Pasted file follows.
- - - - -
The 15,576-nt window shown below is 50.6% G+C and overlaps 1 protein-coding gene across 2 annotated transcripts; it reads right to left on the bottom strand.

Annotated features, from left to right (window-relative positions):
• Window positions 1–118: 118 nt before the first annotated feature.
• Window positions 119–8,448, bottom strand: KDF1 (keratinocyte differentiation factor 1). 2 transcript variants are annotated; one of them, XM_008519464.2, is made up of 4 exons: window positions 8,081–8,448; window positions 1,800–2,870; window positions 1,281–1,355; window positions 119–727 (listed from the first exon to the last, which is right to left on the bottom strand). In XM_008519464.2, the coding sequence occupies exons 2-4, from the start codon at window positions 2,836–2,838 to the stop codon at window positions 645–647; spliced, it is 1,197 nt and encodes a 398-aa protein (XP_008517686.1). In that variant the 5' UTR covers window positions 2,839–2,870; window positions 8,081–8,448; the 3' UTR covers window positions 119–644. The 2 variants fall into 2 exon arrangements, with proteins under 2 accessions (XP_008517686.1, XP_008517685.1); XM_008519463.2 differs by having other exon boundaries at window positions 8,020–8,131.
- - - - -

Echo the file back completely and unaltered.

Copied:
The 15,576-nt window shown below is 50.6% G+C and overlaps 1 protein-coding gene across 2 annotated transcripts; it reads right to left on the bottom strand.

Annotated features, from left to right (window-relative positions):
• Window positions 1–118: 118 nt before the first annotated feature.
• Window positions 119–8,448, bottom strand: KDF1 (keratinocyte differentiation factor 1). 2 transcript variants are annotated; one of them, XM_008519464.2, is made up of 4 exons: window positions 8,081–8,448; window positions 1,800–2,870; window positions 1,281–1,355; window positions 119–727 (listed from the first exon to the last, which is right to left on the bottom strand). In XM_008519464.2, the coding sequence occupies exons 2-4, from the start codon at window positions 2,836–2,838 to the stop codon at window positions 645–647; spliced, it is 1,197 nt and encodes a 398-aa protein (XP_008517686.1). In that variant the 5' UTR covers window positions 2,839–2,870; window positions 8,081–8,448; the 3' UTR covers window positions 119–644. The 2 variants fall into 2 exon arrangements, with proteins under 2 accessions (XP_008517686.1, XP_008517685.1); XM_008519463.2 differs by having other exon boundaries at window positions 8,020–8,131.